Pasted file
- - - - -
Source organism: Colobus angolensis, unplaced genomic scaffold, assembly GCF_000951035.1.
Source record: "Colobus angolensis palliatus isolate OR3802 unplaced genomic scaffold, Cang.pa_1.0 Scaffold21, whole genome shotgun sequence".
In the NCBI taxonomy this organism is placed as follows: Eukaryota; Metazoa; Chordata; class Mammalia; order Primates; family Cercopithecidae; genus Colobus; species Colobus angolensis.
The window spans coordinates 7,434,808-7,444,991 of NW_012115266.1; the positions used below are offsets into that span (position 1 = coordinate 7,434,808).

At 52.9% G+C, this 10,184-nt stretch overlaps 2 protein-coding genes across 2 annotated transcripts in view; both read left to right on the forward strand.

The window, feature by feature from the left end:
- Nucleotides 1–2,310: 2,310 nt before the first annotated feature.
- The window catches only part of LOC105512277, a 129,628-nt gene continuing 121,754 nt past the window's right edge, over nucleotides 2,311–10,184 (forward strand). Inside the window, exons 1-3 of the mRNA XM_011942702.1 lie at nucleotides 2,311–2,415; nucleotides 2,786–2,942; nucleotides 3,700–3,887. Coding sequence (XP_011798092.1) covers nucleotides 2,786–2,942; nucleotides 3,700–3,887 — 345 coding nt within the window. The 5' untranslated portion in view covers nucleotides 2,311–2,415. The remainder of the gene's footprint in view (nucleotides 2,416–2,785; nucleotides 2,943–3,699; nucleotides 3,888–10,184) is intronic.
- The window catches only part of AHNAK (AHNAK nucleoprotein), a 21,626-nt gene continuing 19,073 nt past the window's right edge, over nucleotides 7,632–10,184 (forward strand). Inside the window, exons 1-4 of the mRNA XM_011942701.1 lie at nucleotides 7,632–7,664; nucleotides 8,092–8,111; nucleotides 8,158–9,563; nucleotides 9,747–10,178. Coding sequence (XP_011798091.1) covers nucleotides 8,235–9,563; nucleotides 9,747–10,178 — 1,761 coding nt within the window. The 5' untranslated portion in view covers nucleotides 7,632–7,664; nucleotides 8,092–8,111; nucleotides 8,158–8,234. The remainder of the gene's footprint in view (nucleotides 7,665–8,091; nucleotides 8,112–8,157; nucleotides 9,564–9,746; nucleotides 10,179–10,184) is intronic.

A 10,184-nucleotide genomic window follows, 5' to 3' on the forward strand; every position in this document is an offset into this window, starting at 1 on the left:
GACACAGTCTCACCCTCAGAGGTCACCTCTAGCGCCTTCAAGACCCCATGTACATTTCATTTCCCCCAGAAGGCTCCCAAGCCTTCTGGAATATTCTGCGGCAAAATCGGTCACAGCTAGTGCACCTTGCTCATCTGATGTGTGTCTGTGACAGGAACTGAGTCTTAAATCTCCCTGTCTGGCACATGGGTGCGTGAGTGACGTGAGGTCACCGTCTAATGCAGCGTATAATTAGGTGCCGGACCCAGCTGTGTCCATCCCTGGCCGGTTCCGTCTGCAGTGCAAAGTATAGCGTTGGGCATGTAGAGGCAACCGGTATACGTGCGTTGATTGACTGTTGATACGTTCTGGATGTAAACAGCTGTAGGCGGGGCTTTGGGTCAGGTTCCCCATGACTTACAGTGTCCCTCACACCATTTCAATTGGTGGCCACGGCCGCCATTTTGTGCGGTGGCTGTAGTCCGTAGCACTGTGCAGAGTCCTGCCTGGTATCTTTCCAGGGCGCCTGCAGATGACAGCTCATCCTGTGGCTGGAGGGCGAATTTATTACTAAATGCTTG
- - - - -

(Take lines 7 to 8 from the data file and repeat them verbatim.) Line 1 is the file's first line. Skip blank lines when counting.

- Nucleotides 1–2,310: 2,310 nt before the first annotated feature.
- The window catches only part of LOC105512277, a 129,628-nt gene continuing 121,754 nt past the window's right edge, over nucleotides 2,311–10,184 (forward strand). Inside the window, exons 1-3 of the mRNA XM_011942702.1 lie at nucleotides 2,311–2,415; nucleotides 2,786–2,942; nucleotides 3,700–3,887. Coding sequence (XP_011798092.1) covers nucleotides 2,786–2,942; nucleotides 3,700–3,887 — 345 coding nt within the window. The 5' untranslated portion in view covers nucleotides 2,311–2,415. The remainder of the gene's footprint in view (nucleotides 2,416–2,785; nucleotides 2,943–3,699; nucleotides 3,888–10,184) is intronic.